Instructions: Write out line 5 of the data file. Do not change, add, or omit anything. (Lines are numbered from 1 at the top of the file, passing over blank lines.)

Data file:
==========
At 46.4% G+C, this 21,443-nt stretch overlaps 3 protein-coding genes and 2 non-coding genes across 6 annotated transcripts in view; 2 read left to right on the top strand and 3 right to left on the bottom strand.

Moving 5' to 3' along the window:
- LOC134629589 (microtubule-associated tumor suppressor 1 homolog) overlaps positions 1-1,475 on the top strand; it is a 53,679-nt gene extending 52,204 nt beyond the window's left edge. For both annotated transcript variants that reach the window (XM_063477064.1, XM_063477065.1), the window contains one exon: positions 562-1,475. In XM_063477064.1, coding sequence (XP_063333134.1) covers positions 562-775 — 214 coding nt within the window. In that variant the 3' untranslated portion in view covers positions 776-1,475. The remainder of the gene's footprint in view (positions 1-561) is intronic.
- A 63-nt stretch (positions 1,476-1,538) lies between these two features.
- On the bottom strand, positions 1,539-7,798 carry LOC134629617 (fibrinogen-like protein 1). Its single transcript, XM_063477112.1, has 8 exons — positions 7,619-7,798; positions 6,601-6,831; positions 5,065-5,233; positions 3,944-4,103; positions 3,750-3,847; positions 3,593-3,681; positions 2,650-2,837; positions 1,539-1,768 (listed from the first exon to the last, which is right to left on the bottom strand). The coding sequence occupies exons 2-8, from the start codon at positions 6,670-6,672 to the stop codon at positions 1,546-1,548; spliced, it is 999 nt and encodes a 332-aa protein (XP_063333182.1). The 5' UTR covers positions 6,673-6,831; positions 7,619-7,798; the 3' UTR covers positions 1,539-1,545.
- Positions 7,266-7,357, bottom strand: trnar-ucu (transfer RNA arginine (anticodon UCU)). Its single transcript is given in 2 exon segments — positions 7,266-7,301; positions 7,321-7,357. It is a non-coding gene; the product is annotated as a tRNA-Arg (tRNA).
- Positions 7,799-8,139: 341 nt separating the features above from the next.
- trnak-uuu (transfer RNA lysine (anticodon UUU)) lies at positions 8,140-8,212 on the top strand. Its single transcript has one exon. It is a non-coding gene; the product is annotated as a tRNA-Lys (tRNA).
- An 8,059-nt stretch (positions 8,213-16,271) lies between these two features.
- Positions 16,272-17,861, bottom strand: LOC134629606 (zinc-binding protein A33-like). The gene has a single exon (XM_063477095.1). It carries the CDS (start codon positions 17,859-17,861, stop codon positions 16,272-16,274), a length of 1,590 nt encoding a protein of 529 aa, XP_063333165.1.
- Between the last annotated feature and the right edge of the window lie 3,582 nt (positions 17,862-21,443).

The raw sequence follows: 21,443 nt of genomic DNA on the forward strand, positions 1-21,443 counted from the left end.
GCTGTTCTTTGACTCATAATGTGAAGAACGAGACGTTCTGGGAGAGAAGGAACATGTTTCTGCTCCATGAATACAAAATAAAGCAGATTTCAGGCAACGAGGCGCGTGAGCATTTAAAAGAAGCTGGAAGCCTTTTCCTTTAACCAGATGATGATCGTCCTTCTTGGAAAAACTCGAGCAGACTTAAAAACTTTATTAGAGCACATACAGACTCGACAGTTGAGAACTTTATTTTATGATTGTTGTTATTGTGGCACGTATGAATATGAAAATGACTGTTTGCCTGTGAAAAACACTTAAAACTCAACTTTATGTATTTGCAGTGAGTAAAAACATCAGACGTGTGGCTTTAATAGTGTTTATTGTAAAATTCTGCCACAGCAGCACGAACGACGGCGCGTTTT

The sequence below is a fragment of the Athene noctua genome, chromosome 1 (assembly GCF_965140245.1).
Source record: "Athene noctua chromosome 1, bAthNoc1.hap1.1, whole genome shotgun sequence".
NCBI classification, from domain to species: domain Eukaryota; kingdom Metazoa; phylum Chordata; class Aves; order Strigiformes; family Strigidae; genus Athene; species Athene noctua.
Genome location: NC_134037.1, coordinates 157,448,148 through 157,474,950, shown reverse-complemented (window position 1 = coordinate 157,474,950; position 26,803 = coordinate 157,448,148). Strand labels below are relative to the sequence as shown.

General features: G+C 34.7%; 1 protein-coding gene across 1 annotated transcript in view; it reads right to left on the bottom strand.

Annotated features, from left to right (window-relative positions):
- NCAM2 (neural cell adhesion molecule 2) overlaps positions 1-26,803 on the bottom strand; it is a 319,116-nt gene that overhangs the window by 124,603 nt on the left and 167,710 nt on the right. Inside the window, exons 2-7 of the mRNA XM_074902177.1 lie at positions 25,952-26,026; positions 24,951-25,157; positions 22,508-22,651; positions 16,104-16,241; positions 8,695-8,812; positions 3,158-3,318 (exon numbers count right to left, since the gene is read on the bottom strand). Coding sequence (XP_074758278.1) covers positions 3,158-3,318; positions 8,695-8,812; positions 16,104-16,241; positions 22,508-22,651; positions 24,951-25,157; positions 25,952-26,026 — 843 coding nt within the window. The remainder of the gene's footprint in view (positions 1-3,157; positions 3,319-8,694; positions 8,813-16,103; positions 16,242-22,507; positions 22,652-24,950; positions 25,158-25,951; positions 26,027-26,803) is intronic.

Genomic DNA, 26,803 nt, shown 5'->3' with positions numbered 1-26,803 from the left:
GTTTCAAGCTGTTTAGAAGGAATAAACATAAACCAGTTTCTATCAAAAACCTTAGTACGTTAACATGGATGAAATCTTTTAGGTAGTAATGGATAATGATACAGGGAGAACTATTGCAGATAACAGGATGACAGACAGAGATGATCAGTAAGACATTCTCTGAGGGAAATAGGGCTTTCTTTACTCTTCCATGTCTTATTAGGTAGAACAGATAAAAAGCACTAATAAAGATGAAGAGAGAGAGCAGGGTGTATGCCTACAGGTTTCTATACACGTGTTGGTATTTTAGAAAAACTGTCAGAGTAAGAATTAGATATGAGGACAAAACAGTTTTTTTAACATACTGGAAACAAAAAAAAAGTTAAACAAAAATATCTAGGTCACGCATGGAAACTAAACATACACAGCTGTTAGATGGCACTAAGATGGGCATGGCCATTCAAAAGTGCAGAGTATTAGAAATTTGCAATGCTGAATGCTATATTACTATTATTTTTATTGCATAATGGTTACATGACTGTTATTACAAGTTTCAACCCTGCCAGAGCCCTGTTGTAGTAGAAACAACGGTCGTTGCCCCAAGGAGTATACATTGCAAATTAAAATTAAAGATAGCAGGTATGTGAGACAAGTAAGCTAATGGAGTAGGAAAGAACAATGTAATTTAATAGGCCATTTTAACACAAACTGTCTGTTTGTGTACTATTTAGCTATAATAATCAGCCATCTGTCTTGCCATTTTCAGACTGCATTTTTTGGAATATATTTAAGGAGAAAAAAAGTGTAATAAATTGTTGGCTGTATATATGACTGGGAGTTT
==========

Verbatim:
- On the bottom strand, positions 1,539-7,798 carry LOC134629617 (fibrinogen-like protein 1). Its single transcript, XM_063477112.1, has 8 exons — positions 7,619-7,798; positions 6,601-6,831; positions 5,065-5,233; positions 3,944-4,103; positions 3,750-3,847; positions 3,593-3,681; positions 2,650-2,837; positions 1,539-1,768 (listed from the first exon to the last, which is right to left on the bottom strand). The coding sequence occupies exons 2-8, from the start codon at positions 6,670-6,672 to the stop codon at positions 1,546-1,548; spliced, it is 999 nt and encodes a 332-aa protein (XP_063333182.1). The 5' UTR covers positions 6,673-6,831; positions 7,619-7,798; the 3' UTR covers positions 1,539-1,545.